Archive for March, 2020

Review of The Dutch House, by Ann Patchett

Tuesday, March 31st, 2020

The Dutch House

by Ann Patchett

HarperCollins, 2019. 337 pages.
Review written March 29, 2020, from an advance reader copy signed by the author
Starred Review

I received an Advance Reader Copy of this book at the Public Library Association Member Welcome Breakfast at which I received the 2019 Allie Beth Martin Award. Ann Patchett spoke at the breakfast, and she did talk about the book. She said it was the book about one of her deepest fears – becoming a horrible stepmother. After her talk, she signed the advance reader copy to me, including “Congratulations!”

It took me almost a year to actually get around to reading the book. Not because I didn’t want to! Ann Patchett’s writing is amazing! Mainly it was because I owned a copy, so it wasn’t a library book and didn’t have a due date. I was trying to read all of L. M. Montgomery’s books last year, too.

But when I did read it – as always I was amazed by Ann Patchett’s writing ability. Yes, there is a terrible stepmother in this book. A lot of the book focuses on the Dutch House – a mansion on the outskirts of Philadelphia where the narrator and his sister grew up. Their father had bought it, with all its contents, after the VanHoebeeks had all died and it was sold off.

The VanHoebeeks weren’t the story, but in a sense the house was the story, and it was their house. They had made their fortune in the wholesale distribution of cigarettes, a lucky business Mr. VanHoebeek had entered into just before the start of the First World War. Cigarettes were given to soldiers in the field for purposes of morale, and the habit followed them home to celebrate a decade of prosperity. The VanHoebeeks, richer by the hour, commissioned a house to be built on what was then farmland outside of Philadelphia.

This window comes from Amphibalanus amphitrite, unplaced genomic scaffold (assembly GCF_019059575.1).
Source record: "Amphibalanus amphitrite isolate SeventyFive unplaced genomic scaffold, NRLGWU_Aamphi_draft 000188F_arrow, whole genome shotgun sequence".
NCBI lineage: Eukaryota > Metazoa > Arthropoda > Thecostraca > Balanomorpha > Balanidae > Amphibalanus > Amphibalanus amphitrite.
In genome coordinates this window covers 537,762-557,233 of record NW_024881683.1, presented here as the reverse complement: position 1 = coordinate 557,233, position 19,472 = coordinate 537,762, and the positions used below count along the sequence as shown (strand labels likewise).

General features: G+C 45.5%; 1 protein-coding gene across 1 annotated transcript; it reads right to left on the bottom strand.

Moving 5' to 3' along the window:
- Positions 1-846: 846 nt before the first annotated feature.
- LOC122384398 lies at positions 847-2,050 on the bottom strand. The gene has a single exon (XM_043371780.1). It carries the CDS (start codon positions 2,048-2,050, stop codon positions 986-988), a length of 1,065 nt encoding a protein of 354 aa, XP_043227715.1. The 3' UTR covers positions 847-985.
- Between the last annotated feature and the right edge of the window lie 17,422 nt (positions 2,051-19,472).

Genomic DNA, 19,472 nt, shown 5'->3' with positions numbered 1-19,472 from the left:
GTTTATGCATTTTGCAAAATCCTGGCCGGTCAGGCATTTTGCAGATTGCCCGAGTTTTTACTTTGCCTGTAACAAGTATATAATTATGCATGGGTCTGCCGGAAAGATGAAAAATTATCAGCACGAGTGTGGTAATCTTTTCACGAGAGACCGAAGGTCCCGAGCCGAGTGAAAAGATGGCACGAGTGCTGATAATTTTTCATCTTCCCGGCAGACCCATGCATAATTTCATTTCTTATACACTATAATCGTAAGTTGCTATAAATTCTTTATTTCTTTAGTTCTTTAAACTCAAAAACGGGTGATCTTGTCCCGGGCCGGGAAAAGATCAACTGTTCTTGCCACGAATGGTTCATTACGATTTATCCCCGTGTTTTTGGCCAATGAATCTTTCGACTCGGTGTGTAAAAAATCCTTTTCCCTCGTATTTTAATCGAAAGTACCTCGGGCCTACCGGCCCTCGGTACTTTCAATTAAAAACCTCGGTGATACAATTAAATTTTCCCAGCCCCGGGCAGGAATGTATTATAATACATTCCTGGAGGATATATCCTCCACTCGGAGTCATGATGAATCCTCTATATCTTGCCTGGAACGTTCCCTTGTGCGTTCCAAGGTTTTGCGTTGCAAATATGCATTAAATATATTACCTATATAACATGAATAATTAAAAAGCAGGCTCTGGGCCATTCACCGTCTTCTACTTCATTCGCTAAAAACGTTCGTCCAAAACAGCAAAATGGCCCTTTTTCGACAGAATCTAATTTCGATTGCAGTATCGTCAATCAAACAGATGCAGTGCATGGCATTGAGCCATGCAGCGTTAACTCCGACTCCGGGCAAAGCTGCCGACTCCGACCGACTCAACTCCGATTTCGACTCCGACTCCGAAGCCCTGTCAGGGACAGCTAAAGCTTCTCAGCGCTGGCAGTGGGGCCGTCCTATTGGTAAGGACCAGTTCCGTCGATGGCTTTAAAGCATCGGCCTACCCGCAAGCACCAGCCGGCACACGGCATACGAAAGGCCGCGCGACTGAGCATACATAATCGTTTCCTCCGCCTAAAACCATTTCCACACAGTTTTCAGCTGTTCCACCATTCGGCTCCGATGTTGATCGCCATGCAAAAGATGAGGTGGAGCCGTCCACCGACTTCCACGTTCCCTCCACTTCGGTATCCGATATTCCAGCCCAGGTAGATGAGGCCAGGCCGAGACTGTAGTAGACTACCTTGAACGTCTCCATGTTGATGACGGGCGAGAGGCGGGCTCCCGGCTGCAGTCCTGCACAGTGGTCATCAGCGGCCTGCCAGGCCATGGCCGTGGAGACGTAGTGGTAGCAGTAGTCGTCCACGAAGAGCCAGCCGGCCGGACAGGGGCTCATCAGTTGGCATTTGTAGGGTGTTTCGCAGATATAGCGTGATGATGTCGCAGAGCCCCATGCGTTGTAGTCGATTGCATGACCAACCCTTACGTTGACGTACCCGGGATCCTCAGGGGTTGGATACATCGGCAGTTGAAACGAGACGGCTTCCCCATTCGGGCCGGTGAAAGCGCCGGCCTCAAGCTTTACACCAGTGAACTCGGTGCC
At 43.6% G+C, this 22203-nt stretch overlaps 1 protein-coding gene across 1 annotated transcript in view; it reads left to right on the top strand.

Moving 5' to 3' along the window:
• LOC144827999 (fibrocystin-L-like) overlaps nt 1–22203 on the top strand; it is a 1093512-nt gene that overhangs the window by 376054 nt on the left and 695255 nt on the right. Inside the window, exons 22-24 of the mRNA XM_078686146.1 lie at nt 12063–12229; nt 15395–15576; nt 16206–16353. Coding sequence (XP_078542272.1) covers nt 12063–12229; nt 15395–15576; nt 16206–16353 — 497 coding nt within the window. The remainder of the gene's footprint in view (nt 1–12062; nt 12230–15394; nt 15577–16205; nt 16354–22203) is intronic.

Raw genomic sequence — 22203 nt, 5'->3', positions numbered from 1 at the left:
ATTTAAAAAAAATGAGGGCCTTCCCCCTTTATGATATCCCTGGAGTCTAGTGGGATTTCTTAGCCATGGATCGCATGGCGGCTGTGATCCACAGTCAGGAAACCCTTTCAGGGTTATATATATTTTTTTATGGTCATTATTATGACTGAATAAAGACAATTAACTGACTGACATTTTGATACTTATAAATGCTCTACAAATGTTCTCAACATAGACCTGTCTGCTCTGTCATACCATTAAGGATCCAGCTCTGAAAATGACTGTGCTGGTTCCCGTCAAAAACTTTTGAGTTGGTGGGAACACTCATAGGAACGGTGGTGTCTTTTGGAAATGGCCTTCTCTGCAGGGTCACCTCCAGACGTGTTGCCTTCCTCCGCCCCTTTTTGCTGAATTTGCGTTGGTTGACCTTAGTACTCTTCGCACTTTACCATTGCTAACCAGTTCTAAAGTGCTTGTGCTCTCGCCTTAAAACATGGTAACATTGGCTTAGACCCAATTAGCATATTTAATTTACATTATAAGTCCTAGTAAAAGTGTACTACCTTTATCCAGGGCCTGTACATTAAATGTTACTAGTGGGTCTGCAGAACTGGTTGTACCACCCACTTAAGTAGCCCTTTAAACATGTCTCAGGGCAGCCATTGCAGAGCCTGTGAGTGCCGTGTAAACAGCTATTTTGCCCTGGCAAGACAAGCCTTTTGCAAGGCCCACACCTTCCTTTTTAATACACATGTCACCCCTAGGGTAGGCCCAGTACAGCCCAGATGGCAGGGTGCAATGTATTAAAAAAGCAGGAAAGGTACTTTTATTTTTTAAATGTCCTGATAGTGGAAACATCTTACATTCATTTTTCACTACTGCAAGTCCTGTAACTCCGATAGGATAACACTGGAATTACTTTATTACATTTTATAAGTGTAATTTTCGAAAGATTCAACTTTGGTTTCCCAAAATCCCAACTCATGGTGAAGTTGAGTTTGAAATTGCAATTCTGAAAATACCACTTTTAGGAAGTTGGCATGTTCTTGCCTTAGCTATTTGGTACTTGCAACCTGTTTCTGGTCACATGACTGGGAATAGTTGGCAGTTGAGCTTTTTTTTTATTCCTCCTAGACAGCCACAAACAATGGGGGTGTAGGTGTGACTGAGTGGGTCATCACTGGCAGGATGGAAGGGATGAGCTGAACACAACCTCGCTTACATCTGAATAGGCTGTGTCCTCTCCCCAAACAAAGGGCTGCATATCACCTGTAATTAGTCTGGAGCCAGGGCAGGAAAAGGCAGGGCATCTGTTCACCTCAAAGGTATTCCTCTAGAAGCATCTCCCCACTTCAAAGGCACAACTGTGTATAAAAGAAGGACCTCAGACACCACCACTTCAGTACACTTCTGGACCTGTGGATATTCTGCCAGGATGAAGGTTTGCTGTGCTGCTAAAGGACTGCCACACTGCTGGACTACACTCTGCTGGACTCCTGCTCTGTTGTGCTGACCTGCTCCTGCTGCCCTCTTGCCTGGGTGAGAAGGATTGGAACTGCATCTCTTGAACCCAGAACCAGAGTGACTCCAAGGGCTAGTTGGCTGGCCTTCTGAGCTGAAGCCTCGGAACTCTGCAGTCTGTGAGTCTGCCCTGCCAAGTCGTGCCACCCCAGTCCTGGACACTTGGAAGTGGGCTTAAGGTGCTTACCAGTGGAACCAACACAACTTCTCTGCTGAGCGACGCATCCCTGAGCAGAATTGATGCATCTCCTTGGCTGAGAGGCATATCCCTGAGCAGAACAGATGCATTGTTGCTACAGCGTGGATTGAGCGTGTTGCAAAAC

The stunning success of the house could be attributed to the architect, though by the time I thought to go looking I could find no other extant examples of his work. It could be that one or both of those dour VanHoebeeks had been some sort of aesthetic visionary, or that the property inspired a marvel beyond what any of them had imagined, or that America after the First World War was teeming with craftsmen who worked to standards long since abandoned. Whatever the explanation, the house they wound up with – the house we later wound up with – was a singular confluence of talent and luck. I can’t explain how a house that was three stories high could seem like just the right amount of space, but it did. Or maybe it would be better to say that it was too much of a house for anyone, an immense and ridiculous waste, but that we never wanted it to be different. The Dutch House, as it came to be known in Elkins Park and Jenkintown and Glenside and all the way to Philadelphia, referred not to the house’s architecture but to its inhabitants. The Dutch House was the place where those Dutch people with the unpronounceable name lived. Seen from certain vantage points of distance, it appeared to float several inches above the hill it sat on. The panes of glass that surrounded the glass front doors were as big as storefront windows and held in place by wrought-iron vines. The windows both took in the sun and reflected it back across the wide lawn. Maybe it was neoclassical, though with a simplicity in the lines that came closer to Mediterranean or French, and while it was not Dutch, the blue delft mantels in the drawing room, library, and master bedroom were said to have been pried out of a castle in Utrecht and sold to the VanHoebeeks to pay a prince’s gambling debts. The house, complete with mantels, had been finished in 1922.